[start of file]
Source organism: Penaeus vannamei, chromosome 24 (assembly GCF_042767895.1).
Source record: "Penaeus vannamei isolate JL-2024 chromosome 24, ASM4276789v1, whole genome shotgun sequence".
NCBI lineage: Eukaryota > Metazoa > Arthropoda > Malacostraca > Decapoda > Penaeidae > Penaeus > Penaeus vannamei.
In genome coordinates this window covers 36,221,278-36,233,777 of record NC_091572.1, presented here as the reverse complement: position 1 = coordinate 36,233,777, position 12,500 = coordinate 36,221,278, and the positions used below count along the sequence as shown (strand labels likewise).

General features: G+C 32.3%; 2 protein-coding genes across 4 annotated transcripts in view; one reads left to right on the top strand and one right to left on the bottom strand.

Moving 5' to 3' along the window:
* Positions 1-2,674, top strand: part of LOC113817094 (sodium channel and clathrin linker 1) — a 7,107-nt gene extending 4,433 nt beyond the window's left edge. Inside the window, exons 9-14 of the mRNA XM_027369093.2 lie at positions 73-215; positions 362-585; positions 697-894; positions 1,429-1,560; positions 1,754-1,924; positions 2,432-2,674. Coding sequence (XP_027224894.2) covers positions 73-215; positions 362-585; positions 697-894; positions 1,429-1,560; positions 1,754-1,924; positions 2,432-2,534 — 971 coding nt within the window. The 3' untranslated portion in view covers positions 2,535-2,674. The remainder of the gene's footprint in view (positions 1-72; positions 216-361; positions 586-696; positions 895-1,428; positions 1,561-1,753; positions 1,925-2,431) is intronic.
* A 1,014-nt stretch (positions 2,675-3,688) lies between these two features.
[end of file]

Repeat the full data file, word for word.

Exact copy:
Source organism: Penaeus vannamei, chromosome 24 (assembly GCF_042767895.1).
Source record: "Penaeus vannamei isolate JL-2024 chromosome 24, ASM4276789v1, whole genome shotgun sequence".
NCBI lineage: Eukaryota > Metazoa > Arthropoda > Malacostraca > Decapoda > Penaeidae > Penaeus > Penaeus vannamei.
In genome coordinates this window covers 36,221,278-36,233,777 of record NC_091572.1, presented here as the reverse complement: position 1 = coordinate 36,233,777, position 12,500 = coordinate 36,221,278, and the positions used below count along the sequence as shown (strand labels likewise).

General features: G+C 32.3%; 2 protein-coding genes across 4 annotated transcripts in view; one reads left to right on the top strand and one right to left on the bottom strand.

Moving 5' to 3' along the window:
* Positions 1-2,674, top strand: part of LOC113817094 (sodium channel and clathrin linker 1) — a 7,107-nt gene extending 4,433 nt beyond the window's left edge. Inside the window, exons 9-14 of the mRNA XM_027369093.2 lie at positions 73-215; positions 362-585; positions 697-894; positions 1,429-1,560; positions 1,754-1,924; positions 2,432-2,674. Coding sequence (XP_027224894.2) covers positions 73-215; positions 362-585; positions 697-894; positions 1,429-1,560; positions 1,754-1,924; positions 2,432-2,534 — 971 coding nt within the window. The 3' untranslated portion in view covers positions 2,535-2,674. The remainder of the gene's footprint in view (positions 1-72; positions 216-361; positions 586-696; positions 895-1,428; positions 1,561-1,753; positions 1,925-2,431) is intronic.
* A 1,014-nt stretch (positions 2,675-3,688) lies between these two features.